“Among the elements of her whole-of-region approach, she said, would be increased efforts to counter Iranian (or Russian) aggression ‘even if that takes the form of cyberattacks or other non-traditional threats.’” Clinton also vowed to reassure Gulf allies — and discourage them from seeking their own nuclear weapons — by increasing their military support, selling them more missile defenses, and sharing more intelligence. She said she’d “sustain a robust military presence in the region,” particularly Air Force and Navy assets, and “keep the strait of Hormuz open.”
On the Iran deal in particular: “Is it perfect? Well, of course not; no agreement like this ever is. But is it a strong agreement? Yes, it is, and we absolutely should not turn it down,” she said. “It accomplished the major goals we set out to achieve: it blocks every pathway for Iran to get a bomb, and it gives us better tools.” Read the rest, here.
Elsewhere in Washington, House Republicans are trying a different tack to sink the Iran deal, promising no vote on the measure “until the president coughs up copies of side deals Tehran negotiated with atomic inspectors,” AP reports. Congress has a week to approve or disapprove the measure—unless Republicans can successfully make their case that the 60-day clock (which expires Sept. 17) never actually started because of those alleged side deals.
Though that will be a tough sell, according to Senate Foreign Relations Committee Bob Corker, R-Tenn., who told lawmakers Wednesday since “he believes that the president and the United Nations will conclude that the 60-day clock ends Sept. 17 and sanctions will start being eased,” AP writes.
Now some 50 U.S. intelligence analysts say their intel reports were altered by senior officials to understate the threat posed by the Islamic State, The Daily Beast’s Shane Harris and Nancy Youssef report.
How it began: “Two senior analysts at CENTCOM signed a written complaint sent to the Defense Department inspector general in July alleging that the reports, some of which were briefed to President Obama, portrayed the terror groups as weaker than the analysts believe they are. The reports were changed by CENTCOM higher-ups to adhere to the administration’s public line that the U.S. is winning the battle against ISIS and al Nusra, al Qaeda’s branch in Syria,” Harris and Youssef write.
“That complaint was supported by 50 other analysts, some of whom have complained about politicizing of intelligence reports for months. That’s according to 11 individuals who are knowledgeable about the details of the report.”
“The cancer was within the senior level of the intelligence command,” one defense official said. Read the rest, here.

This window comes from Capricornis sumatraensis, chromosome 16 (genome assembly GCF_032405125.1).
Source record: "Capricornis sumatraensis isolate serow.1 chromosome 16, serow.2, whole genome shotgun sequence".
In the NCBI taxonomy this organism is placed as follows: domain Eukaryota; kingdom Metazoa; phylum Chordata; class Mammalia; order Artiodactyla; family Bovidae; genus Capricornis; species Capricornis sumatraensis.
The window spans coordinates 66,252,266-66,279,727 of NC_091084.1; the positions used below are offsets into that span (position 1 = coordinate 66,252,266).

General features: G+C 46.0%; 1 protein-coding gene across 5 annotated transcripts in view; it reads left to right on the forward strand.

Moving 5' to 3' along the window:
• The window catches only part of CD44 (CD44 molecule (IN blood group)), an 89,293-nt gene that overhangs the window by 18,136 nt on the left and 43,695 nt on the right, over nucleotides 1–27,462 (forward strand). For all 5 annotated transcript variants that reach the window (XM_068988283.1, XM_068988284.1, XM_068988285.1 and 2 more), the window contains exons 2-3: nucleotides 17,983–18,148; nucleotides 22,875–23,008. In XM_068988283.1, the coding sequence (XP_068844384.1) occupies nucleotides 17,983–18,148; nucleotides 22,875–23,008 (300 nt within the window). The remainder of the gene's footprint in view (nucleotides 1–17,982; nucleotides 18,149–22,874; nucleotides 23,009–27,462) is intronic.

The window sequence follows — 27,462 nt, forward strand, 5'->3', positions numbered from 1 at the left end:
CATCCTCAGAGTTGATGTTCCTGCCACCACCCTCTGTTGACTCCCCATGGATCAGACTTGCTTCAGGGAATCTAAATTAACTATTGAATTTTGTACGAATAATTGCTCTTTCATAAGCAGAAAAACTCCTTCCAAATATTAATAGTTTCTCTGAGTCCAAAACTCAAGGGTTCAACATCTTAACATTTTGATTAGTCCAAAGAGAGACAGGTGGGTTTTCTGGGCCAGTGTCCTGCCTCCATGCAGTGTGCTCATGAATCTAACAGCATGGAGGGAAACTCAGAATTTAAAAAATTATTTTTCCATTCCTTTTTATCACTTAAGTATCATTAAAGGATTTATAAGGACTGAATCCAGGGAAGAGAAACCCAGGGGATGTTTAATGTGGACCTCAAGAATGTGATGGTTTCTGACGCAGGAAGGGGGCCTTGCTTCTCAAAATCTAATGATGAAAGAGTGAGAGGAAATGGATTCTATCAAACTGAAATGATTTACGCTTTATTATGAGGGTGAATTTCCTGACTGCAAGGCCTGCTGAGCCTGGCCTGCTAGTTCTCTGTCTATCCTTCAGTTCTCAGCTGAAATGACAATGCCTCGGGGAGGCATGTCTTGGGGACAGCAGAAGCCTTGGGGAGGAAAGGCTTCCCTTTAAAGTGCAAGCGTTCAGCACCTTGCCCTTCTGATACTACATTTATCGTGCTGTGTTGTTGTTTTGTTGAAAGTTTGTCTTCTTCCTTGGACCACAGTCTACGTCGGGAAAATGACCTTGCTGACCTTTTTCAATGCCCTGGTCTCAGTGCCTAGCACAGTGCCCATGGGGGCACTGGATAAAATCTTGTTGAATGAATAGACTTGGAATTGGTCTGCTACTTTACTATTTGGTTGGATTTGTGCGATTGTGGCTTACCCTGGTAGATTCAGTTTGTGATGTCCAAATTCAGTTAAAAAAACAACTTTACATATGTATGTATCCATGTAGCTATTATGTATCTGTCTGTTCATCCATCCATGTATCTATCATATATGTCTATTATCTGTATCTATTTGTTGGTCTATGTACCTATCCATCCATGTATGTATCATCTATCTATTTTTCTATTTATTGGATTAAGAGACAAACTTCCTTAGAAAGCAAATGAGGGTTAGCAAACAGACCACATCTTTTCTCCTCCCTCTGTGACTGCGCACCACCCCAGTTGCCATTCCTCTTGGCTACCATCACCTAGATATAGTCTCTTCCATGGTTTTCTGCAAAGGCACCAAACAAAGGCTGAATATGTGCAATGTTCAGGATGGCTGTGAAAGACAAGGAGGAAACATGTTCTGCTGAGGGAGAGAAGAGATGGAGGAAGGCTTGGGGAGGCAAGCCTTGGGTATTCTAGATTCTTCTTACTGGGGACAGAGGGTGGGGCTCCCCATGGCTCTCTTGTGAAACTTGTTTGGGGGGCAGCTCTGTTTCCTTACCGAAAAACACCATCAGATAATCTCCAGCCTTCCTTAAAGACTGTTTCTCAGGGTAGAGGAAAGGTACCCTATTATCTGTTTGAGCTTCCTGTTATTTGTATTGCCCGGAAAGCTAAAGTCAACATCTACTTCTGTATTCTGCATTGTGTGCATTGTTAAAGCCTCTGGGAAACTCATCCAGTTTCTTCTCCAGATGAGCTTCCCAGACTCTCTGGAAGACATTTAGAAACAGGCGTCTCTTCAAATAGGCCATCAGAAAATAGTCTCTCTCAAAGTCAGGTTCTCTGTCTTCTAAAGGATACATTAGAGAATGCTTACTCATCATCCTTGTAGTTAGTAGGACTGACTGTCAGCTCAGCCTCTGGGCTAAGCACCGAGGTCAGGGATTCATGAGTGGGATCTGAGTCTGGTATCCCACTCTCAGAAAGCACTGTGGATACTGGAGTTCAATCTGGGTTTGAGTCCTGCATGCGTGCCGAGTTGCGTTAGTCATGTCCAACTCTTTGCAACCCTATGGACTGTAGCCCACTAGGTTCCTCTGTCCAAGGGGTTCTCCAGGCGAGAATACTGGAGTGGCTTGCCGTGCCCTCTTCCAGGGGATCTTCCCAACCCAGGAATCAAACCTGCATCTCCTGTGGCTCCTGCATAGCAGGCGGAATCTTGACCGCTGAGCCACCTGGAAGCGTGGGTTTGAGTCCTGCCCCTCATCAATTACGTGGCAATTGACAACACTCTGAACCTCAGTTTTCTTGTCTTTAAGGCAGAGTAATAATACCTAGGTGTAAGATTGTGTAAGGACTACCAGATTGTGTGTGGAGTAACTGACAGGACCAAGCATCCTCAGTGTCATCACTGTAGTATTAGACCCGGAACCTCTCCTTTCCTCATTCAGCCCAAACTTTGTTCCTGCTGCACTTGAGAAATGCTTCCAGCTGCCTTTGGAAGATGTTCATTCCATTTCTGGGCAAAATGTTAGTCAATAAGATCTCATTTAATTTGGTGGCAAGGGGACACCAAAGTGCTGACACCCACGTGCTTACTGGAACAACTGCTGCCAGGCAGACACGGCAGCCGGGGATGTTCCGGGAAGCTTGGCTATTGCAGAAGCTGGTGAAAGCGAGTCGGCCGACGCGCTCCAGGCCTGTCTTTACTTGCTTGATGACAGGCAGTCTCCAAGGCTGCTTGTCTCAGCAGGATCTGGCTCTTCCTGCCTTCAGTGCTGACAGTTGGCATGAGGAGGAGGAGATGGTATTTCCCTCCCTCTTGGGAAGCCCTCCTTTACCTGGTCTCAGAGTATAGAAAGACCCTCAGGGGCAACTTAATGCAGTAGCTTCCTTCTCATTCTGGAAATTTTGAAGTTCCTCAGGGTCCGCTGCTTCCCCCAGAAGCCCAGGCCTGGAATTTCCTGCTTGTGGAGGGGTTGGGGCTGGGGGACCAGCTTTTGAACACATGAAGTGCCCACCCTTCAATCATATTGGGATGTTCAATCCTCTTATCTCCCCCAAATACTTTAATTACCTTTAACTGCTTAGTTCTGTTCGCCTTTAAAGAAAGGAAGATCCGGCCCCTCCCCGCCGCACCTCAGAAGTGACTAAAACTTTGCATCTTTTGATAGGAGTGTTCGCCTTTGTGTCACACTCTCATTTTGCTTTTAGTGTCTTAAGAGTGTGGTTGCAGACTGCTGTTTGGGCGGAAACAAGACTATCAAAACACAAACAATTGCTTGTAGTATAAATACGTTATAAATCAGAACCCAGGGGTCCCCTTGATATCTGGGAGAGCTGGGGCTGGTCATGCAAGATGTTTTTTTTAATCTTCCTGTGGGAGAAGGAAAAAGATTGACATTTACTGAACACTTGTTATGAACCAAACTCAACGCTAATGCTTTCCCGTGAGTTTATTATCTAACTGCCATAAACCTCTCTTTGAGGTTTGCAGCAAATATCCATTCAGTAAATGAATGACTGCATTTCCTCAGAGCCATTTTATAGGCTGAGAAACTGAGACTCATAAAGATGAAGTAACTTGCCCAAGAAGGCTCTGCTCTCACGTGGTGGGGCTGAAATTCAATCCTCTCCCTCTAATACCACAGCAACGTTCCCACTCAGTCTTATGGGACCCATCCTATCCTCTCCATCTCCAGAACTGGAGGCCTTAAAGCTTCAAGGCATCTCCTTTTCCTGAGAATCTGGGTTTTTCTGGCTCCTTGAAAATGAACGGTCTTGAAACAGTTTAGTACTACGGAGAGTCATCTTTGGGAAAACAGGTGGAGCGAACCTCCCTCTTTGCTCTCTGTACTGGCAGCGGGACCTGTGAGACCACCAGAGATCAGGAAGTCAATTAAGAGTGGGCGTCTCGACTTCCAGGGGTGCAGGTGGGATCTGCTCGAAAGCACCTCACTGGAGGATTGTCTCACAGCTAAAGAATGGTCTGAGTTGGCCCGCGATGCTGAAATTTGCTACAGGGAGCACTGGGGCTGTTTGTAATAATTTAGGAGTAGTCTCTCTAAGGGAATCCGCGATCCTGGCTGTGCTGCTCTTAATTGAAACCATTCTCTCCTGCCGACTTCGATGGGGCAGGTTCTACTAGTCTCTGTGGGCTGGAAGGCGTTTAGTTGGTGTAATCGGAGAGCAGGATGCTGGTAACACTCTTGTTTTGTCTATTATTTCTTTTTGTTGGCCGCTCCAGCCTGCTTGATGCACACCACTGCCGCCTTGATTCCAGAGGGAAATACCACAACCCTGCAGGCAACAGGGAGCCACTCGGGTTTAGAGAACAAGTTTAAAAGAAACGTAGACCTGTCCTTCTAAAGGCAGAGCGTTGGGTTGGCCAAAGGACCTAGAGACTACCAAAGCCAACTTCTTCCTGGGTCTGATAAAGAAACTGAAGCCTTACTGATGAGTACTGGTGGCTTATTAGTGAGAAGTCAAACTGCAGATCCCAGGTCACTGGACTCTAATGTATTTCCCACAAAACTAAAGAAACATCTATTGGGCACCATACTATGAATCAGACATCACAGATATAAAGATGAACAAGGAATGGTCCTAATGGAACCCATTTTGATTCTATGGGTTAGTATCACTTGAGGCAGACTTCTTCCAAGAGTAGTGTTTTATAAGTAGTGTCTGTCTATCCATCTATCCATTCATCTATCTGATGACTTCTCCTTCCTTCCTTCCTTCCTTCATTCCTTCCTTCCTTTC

Afghans reportedly adore the top U.S. commander in their country—which is made much easier by the fact that Kabul has no defense minister right now, NYT reports on the rising influence of U.S. Army Gen. John Campbell. And few observers see this as a particularly good thing for the ongoing fight with the Taliban.
“Casualties among Afghan troops have increased by 50 percent in the first six months of this year, compared with the same period in 2014 — and 2014 was already a huge increase over 2013. Taliban insurgents have opened new fronts in northern Afghanistan, and at times have been on the verge of overrunning the northern city of Kunduz. And the Afghan military has struggled to meet its recruitment goals, facing the prospect that its security forces may actually shrink in size this year.”
The Kabul perspective: “It is not about Campbell’s personality, it is about the ground we have given him,” a senior Afghan official said. “President Ghani sees this war as a joint effort with the Americans. To keep them interested in Afghanistan, despite the other priorities, he thinks he needs to make Campbell feel welcomed.” The full report, which you’ll find here, is worth your time.
The “Big Six” to speak today. FBI Director James Comey is a late addition to an INSA panel that also includes the five other agency directors of the Intelligence Community’s “Big Six”: the CIA’s John Brennan, NGA’s Robert Cardillo, NSA/CYBERCOM’s Adm. Michael Rogers, NRO’s Betty Sapp and DIA’s Lt. Gen. Vincent Stewart. That panel, to be moderated by Fox News Channel chief intelligence correspondent Catherine Herridge, will be Thursday’s final of the conference. Brennan, Clapper, Comey, Rogers and Stewart will be coming straight from scheduled testimony on global cyber threats at 10 a.m. before the House Permanent Select Committee on Intelligence.
ICYMI: In the wake of the July military recruiting center shootings in Tennessee, Marines are balking at arming their recruiters. Instead, they’ll pursue other safety measures, Lt. Gen. Mark Brilakis, the top general at the Marine Corps Recruiting Command, told Marine Corps Times on Tuesday.
“The arming piece is one of those things on the recruiting side that myself and [Commandant Gen. Joseph Dunford] still have great concerns over,” he said. “All the services … said they don’t want to arm their folks.”
Lastly, this odd one from the Pacific Northwest: A U.S. Air Force “survival student” in Washington “is suspected of breaking into a downtown Spokane building, terrifying a partially clothed woman who awoke to find an intruder staring at her, and then eluding residents until police arrived,” Spokane’s The Spokesman-Review reported.
“Residents say [Airman Jason R. Turkovich, 22] yelled ‘Article 31’ repeatedly as Spokane officers took him into custody, an apparent reference to a section of the U.S. military code requiring crime suspects be advised of their rights under military law… Turkovich was cited by Spokane police for misdemeanor criminal trespass and released to the Air Force. He was not booked into jail.”
“The incident was not related to any actual military training," said Capt. David Liapis, chief of Fairchild’s public affairs office. He also said he didn’t know what unit Turkovich is attached to. “They come from all over the Air Force,” he added.
The airman’s excuse: “He told the supervisor on scene that he was cold and was looking for a blanket and a place to get out of the weather,” said Spokane Police Department spokesman Cpl. Jordan Ferguson.